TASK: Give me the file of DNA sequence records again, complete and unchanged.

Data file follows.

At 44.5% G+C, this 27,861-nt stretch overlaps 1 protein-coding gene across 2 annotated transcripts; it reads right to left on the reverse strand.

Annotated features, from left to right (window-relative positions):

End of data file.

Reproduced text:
At 44.5% G+C, this 27,861-nt stretch overlaps 1 protein-coding gene across 2 annotated transcripts; it reads right to left on the reverse strand.

Annotated features, from left to right (window-relative positions):